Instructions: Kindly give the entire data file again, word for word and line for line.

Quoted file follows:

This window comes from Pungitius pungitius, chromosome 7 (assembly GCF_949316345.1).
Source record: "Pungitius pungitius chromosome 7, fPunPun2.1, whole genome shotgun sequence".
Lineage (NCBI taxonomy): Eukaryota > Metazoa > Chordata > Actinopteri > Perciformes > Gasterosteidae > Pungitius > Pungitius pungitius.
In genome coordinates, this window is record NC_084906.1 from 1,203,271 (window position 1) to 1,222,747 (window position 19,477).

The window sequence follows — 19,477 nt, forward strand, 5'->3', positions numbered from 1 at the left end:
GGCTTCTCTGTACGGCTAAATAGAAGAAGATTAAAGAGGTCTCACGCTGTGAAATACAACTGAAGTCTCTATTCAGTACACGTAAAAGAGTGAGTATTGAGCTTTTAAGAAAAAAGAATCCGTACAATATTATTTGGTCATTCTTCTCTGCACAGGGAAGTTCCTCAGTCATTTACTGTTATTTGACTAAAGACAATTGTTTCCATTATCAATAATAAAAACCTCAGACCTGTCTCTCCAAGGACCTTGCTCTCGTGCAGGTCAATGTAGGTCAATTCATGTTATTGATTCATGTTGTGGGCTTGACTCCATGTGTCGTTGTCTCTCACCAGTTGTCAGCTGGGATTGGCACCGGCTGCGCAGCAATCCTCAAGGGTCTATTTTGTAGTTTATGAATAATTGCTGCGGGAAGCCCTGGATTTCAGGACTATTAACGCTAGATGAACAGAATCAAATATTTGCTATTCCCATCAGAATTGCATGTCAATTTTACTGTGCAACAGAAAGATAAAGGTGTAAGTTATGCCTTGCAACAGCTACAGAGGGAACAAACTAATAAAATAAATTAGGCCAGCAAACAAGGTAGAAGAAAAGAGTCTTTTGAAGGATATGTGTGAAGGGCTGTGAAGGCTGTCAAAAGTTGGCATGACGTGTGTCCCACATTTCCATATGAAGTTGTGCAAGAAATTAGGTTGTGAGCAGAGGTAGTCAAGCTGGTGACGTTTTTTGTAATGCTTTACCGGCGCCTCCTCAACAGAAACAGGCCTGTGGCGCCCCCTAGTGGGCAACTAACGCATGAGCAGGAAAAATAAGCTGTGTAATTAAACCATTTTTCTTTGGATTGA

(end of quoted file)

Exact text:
This window comes from Pungitius pungitius, chromosome 7 (assembly GCF_949316345.1).
Source record: "Pungitius pungitius chromosome 7, fPunPun2.1, whole genome shotgun sequence".
Lineage (NCBI taxonomy): Eukaryota > Metazoa > Chordata > Actinopteri > Perciformes > Gasterosteidae > Pungitius > Pungitius pungitius.
In genome coordinates, this window is record NC_084906.1 from 1,203,271 (window position 1) to 1,222,747 (window position 19,477).

The window sequence follows — 19,477 nt, forward strand, 5'->3', positions numbered from 1 at the left end:
GGCTTCTCTGTACGGCTAAATAGAAGAAGATTAAAGAGGTCTCACGCTGTGAAATACAACTGAAGTCTCTATTCAGTACACGTAAAAGAGTGAGTATTGAGCTTTTAAGAAAAAAGAATCCGTACAATATTATTTGGTCATTCTTCTCTGCACAGGGAAGTTCCTCAGTCATTTACTGTTATTTGACTAAAGACAATTGTTTCCATTATCAATAATAAAAACCTCAGACCTGTCTCTCCAAGGACCTTGCTCTCGTGCAGGTCAATGTAGGTCAATTCATGTTATTGATTCATGTTGTGGGCTTGACTCCATGTGTCGTTGTCTCTCACCAGTTGTCAGCTGGGATTGGCACCGGCTGCGCAGCAATCCTCAAGGGTCTATTTTGTAGTTTATGAATAATTGCTGCGGGAAGCCCTGGATTTCAGGACTATTAACGCTAGATGAACAGAATCAAATATTTGCTATTCCCATCAGAATTGCATGTCAATTTTACTGTGCAACAGAAAGATAAAGGTGTAAGTTATGCCTTGCAACAGCTACAGAGGGAACAAACTAATAAAATAAATTAGGCCAGCAAACAAGGTAGAAGAAAAGAGTCTTTTGAAGGATATGTGTGAAGGGCTGTGAAGGCTGTCAAAAGTTGGCATGACGTGTGTCCCACATTTCCATATGAAGTTGTGCAAGAAATTAGGTTGTGAGCAGAGGTAGTCAAGCTGGTGACGTTTTTTGTAATGCTTTACCGGCGCCTCCTCAACAGAAACAGGCCTGTGGCGCCCCCTAGTGGGCAACTAACGCATGAGCAGGAAAAATAAGCTGTGTAATTAAACCATTTTTCTTTGGATTGA